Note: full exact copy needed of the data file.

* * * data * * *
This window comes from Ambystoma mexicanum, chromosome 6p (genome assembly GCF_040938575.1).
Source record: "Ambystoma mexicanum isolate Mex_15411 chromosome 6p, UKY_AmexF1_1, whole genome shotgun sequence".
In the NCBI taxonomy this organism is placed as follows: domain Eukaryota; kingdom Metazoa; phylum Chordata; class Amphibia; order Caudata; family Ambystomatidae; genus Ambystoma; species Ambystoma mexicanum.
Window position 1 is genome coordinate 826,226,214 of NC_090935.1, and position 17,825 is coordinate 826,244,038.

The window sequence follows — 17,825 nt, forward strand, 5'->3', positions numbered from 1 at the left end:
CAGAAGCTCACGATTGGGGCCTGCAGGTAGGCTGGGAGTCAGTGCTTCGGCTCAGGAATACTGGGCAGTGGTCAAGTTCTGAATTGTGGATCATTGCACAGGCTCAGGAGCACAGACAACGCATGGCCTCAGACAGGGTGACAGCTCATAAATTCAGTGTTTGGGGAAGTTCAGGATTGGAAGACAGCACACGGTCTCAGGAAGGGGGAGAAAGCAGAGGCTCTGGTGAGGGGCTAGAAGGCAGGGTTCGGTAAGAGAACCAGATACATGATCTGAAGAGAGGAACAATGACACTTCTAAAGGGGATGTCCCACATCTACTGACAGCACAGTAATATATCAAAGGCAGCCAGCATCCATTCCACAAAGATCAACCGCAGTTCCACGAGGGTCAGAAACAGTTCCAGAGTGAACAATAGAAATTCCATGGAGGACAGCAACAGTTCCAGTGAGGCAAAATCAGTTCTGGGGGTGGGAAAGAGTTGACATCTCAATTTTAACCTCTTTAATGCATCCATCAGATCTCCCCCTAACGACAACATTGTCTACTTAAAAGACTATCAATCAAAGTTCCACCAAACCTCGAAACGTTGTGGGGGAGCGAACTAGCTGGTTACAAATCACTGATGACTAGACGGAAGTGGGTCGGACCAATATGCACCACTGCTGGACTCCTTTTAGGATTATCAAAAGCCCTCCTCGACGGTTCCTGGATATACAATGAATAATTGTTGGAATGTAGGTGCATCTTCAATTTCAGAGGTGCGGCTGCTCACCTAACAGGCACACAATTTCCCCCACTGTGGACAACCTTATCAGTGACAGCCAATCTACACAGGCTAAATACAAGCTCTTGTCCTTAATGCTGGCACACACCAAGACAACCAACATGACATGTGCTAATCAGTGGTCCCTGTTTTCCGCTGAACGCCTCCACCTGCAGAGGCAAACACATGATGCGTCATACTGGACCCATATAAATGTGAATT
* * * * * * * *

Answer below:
This window comes from Ambystoma mexicanum, chromosome 6p (genome assembly GCF_040938575.1).
Source record: "Ambystoma mexicanum isolate Mex_15411 chromosome 6p, UKY_AmexF1_1, whole genome shotgun sequence".
In the NCBI taxonomy this organism is placed as follows: domain Eukaryota; kingdom Metazoa; phylum Chordata; class Amphibia; order Caudata; family Ambystomatidae; genus Ambystoma; species Ambystoma mexicanum.
Window position 1 is genome coordinate 826,226,214 of NC_090935.1, and position 17,825 is coordinate 826,244,038.

The window sequence follows — 17,825 nt, forward strand, 5'->3', positions numbered from 1 at the left end:
CAGAAGCTCACGATTGGGGCCTGCAGGTAGGCTGGGAGTCAGTGCTTCGGCTCAGGAATACTGGGCAGTGGTCAAGTTCTGAATTGTGGATCATTGCACAGGCTCAGGAGCACAGACAACGCATGGCCTCAGACAGGGTGACAGCTCATAAATTCAGTGTTTGGGGAAGTTCAGGATTGGAAGACAGCACACGGTCTCAGGAAGGGGGAGAAAGCAGAGGCTCTGGTGAGGGGCTAGAAGGCAGGGTTCGGTAAGAGAACCAGATACATGATCTGAAGAGAGGAACAATGACACTTCTAAAGGGGATGTCCCACATCTACTGACAGCACAGTAATATATCAAAGGCAGCCAGCATCCATTCCACAAAGATCAACCGCAGTTCCACGAGGGTCAGAAACAGTTCCAGAGTGAACAATAGAAATTCCATGGAGGACAGCAACAGTTCCAGTGAGGCAAAATCAGTTCTGGGGGTGGGAAAGAGTTGACATCTCAATTTTAACCTCTTTAATGCATCCATCAGATCTCCCCCTAACGACAACATTGTCTACTTAAAAGACTATCAATCAAAGTTCCACCAAACCTCGAAACGTTGTGGGGGAGCGAACTAGCTGGTTACAAATCACTGATGACTAGACGGAAGTGGGTCGGACCAATATGCACCACTGCTGGACTCCTTTTAGGATTATCAAAAGCCCTCCTCGACGGTTCCTGGATATACAATGAATAATTGTTGGAATGTAGGTGCATCTTCAATTTCAGAGGTGCGGCTGCTCACCTAACAGGCACACAATTTCCCCCACTGTGGACAACCTTATCAGTGACAGCCAATCTACACAGGCTAAATACAAGCTCTTGTCCTTAATGCTGGCACACACCAAGACAACCAACATGACATGTGCTAATCAGTGGTCCCTGTTTTCCGCTGAACGCCTCCACCTGCAGAGGCAAACACATGATGCGTCATACTGGACCCATATAAATGTGAATT